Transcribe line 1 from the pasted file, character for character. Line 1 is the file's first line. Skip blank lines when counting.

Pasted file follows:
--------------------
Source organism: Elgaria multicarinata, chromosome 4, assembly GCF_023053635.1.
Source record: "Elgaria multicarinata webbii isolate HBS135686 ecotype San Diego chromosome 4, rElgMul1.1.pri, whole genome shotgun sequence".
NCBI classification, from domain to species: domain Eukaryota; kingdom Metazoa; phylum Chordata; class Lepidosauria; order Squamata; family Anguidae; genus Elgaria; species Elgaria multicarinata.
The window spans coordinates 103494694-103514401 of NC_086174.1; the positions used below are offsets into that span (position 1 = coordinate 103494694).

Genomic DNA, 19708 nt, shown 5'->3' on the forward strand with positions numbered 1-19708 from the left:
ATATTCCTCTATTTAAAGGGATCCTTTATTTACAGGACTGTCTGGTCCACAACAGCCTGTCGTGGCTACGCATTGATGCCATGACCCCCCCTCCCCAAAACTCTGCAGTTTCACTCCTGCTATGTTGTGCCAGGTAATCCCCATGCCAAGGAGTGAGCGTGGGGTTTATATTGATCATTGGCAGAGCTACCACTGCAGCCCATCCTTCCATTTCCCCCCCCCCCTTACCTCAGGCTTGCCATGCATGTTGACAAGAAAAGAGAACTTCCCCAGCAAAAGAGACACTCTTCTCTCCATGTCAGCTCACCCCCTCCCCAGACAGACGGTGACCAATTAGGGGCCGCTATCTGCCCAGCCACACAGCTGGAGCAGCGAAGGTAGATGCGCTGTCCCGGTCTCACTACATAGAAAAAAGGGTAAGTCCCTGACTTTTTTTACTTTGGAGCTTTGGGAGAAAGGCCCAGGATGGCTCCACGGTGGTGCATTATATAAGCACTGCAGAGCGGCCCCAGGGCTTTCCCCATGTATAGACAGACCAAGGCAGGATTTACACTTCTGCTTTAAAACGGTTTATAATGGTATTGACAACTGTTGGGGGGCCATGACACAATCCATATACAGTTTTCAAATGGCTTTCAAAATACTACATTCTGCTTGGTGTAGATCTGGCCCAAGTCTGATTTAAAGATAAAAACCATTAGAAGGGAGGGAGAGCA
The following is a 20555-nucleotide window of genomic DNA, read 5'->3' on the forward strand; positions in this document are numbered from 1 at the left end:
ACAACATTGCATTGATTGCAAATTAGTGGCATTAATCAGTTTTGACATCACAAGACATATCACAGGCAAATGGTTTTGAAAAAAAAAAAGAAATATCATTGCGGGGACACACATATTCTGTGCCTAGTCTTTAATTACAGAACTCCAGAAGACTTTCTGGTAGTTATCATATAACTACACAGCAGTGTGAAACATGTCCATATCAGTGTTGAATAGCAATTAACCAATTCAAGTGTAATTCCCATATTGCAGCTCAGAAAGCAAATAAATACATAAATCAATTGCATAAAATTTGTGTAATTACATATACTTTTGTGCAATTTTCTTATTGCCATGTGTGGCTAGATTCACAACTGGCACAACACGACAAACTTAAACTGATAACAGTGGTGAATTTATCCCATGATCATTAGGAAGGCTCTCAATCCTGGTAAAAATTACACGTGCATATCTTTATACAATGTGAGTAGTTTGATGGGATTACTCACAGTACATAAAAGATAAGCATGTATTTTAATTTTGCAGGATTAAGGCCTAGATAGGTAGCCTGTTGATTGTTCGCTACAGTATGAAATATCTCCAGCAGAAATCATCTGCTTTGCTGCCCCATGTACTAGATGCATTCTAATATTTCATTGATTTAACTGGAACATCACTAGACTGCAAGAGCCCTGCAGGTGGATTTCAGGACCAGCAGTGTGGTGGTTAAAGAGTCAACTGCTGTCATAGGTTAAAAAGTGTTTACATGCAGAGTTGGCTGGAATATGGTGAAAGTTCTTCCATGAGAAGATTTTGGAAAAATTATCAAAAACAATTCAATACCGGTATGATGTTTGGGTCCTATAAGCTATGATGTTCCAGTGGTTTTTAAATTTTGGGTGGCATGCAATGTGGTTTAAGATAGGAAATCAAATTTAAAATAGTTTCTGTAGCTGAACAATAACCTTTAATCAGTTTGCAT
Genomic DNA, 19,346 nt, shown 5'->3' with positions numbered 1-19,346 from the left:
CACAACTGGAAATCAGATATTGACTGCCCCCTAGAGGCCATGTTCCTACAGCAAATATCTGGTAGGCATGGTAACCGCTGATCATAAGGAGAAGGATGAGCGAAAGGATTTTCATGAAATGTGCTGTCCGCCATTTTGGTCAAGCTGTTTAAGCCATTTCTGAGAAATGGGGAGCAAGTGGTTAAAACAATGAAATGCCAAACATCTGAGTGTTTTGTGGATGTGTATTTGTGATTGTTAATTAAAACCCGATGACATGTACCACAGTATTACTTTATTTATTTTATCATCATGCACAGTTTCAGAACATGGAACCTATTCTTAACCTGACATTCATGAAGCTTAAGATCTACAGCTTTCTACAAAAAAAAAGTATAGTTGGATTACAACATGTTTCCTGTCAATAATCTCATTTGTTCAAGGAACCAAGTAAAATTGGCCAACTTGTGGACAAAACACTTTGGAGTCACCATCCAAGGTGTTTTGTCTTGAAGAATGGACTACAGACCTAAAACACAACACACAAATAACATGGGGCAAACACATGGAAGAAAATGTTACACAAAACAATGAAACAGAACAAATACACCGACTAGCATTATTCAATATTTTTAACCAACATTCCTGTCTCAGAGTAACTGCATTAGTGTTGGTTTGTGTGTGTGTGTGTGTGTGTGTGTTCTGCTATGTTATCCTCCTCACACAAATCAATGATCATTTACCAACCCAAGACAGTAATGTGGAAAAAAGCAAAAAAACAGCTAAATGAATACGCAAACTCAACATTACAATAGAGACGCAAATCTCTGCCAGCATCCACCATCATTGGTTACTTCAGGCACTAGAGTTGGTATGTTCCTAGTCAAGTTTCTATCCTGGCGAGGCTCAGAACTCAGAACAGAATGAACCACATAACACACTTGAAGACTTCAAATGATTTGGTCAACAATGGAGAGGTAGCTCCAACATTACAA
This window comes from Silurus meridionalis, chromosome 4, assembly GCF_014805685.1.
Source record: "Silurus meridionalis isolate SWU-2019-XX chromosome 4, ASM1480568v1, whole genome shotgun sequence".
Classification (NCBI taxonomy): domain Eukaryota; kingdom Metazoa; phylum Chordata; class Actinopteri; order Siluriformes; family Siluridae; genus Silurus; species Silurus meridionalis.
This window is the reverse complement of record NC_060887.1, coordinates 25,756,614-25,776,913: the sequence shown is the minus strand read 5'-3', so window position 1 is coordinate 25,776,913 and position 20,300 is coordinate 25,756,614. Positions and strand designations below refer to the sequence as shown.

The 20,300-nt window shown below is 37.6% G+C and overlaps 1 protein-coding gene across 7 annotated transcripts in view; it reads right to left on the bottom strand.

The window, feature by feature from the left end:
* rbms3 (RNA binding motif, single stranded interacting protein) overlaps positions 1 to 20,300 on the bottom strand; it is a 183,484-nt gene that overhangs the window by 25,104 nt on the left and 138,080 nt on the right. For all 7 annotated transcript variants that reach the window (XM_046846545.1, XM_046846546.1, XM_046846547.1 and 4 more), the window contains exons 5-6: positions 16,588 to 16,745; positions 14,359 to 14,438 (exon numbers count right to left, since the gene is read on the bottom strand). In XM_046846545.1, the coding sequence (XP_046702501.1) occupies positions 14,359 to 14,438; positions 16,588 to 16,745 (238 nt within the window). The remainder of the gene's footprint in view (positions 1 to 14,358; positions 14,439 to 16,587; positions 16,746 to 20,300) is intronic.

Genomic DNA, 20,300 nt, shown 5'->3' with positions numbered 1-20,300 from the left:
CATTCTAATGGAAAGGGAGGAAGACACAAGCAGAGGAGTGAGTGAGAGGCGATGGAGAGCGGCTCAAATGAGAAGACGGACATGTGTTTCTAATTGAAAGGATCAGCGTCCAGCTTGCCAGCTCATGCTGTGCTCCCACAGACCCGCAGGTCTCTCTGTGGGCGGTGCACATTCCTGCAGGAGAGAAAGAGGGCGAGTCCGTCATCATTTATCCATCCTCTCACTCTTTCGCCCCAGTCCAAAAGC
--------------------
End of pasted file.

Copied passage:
Source organism: Elgaria multicarinata, chromosome 4, assembly GCF_023053635.1.